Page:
My new year’s resolution last year was to say “yes” to more things; not in a way that would have got me into trouble as a younger man, but to help me to meet interesting people and gain new experiences.
You see, this summer I turn 40. For the past few years, it’s been weighing on my mind, causing me to dwell on what I’ve achieved in my life and farming career as I sail serenely towards the mid-way point of the journey.
Could I have done things differently? Am I where I want to be? What can I do better? How can I contribute?
So it’s in the spirit of these thoughts that I leapt spectacularly out of the comfort zone of our family farm and put myself out there by starting a podcast, Rock & Roll Farming.
I interview cool and interesting people involved in the agricultural industry around the country every week. I also aim to dispel some of the myths that seem to regularly crop up in the mainstream media about food producers.
So far, it’s wildly exceeded all my expectations. It’s brought me into contact with lots of great people including industry leaders, innovative and forward-thinking farmers, as well as people who’ve experienced extreme adversity and dealt with it in a way that humbled me as an interviewer.
I’ve learnt a new skill, and it’s unexpectedly led to some opportunities that I’ve obviously, in the spirit of my new year’s resolution, said “yes” to.
For example, I was honoured, as an old boy, to be asked to speak to students at Harper Adams University on the back of the podcast’s success. Despite never having done a talk before, I said yes, and I surprised myself by thoroughly enjoying the experience.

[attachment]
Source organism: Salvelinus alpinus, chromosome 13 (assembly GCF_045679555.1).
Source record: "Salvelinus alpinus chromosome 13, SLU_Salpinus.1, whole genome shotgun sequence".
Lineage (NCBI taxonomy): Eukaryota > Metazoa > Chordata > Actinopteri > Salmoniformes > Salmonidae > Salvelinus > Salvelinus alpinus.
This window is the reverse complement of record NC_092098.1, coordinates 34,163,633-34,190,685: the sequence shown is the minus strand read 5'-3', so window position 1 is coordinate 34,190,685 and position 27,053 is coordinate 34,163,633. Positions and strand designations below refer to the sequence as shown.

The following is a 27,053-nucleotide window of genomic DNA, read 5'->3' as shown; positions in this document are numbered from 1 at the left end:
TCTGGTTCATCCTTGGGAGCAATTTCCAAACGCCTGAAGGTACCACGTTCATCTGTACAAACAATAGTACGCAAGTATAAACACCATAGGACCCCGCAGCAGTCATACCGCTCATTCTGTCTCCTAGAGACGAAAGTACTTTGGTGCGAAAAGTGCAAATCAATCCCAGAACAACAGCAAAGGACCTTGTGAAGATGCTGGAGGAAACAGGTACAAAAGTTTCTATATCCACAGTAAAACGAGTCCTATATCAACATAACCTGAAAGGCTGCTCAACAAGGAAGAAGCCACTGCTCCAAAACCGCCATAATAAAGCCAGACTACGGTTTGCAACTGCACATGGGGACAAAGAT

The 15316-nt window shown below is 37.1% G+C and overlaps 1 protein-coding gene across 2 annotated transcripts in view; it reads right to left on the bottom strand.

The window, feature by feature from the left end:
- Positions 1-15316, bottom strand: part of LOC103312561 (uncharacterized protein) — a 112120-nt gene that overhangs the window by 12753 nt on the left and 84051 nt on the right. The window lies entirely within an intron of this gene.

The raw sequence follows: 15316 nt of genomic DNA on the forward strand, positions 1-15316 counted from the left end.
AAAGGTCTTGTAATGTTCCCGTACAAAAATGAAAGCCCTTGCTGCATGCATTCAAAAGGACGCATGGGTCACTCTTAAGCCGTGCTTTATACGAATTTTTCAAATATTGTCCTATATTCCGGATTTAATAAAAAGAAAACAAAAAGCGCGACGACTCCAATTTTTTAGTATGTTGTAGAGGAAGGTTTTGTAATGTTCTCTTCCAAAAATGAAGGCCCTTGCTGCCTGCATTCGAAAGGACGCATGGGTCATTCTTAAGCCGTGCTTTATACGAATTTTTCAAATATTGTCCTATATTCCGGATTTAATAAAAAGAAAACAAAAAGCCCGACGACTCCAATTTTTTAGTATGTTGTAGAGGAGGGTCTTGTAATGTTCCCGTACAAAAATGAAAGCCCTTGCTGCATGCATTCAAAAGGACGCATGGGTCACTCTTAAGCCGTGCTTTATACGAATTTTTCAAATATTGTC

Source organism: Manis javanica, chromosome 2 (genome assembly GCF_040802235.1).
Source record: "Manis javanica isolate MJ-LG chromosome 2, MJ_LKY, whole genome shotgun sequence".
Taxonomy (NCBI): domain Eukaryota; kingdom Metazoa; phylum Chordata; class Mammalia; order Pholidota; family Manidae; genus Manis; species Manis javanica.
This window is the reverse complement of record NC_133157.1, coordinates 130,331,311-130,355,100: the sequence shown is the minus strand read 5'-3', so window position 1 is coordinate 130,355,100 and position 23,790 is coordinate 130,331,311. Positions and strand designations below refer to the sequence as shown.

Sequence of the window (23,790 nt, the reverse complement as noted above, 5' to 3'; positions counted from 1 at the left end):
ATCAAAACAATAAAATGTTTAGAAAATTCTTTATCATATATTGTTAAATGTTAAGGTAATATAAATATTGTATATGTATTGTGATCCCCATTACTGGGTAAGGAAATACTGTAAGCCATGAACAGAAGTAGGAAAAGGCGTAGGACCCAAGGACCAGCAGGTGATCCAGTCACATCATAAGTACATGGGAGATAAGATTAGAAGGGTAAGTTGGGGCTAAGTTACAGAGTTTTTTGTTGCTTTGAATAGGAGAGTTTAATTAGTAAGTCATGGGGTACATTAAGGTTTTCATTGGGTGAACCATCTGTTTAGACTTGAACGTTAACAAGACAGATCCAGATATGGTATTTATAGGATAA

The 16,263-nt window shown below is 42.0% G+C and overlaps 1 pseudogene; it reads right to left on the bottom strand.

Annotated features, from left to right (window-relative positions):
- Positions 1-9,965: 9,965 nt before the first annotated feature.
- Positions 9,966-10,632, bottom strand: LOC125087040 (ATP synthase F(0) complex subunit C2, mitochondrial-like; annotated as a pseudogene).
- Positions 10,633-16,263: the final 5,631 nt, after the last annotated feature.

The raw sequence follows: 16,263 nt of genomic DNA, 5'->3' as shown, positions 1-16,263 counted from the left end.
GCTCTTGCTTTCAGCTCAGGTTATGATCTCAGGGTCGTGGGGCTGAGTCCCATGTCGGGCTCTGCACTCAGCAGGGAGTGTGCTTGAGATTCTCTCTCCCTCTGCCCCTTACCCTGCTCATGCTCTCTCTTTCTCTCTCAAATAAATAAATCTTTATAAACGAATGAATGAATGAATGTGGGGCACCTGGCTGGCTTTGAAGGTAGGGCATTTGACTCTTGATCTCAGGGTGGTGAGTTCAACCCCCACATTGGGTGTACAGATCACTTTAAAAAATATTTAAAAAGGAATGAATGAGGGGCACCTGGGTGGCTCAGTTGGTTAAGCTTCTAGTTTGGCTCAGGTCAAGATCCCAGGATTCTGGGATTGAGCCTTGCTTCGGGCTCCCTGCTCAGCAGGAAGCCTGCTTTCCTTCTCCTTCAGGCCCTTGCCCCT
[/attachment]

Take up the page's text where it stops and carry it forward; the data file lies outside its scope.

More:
I was also offered the chance to be an “emerging leader” at the Oxford Farming Conference in January, and jumped at it. After being surrounded by driven, successful and positive people for three days, and networking like an absolute pro, I returned to the farm brimming with enthusiasm and ideas.
Only one answer
And now I’ve been asked to write a regular opinion column for Farmers Weekly. Considering the fact I’ve been an avid reader since I was a little lad, how could I possibly say anything other than “yes”.
Was I ready to do these things? Do I know what I’m doing? Almost certainly not. But as Richard Branson once said: “If someone offers you an opportunity to do something and you’re not sure you can do it, say yes. Then learn how to do it later.”
It feels as if we’re living through a momentous period of change at the moment, with new policies and technology being developed that will shape UK agriculture for years to come. It’s nerve-wracking to be sure, but it’s also tremendously exciting.
I’m not ready to blindly leap onto Defra secretary Michael Gove’s “green brexit” party bus quite yet. But I do feel as positive about the future of farming in this country as I have at any time in my life.
Life begins at 40, they say. I’ve got a few more months to go, but I’m determined to prove them right.
Will Evans farms beef cattle, arable crops, and a free range egg unit in partnership with his parents over 200ha near Wrexham in North Wales. He also runs a podcast, Rock & Roll Farming, which can also be found on iTunes.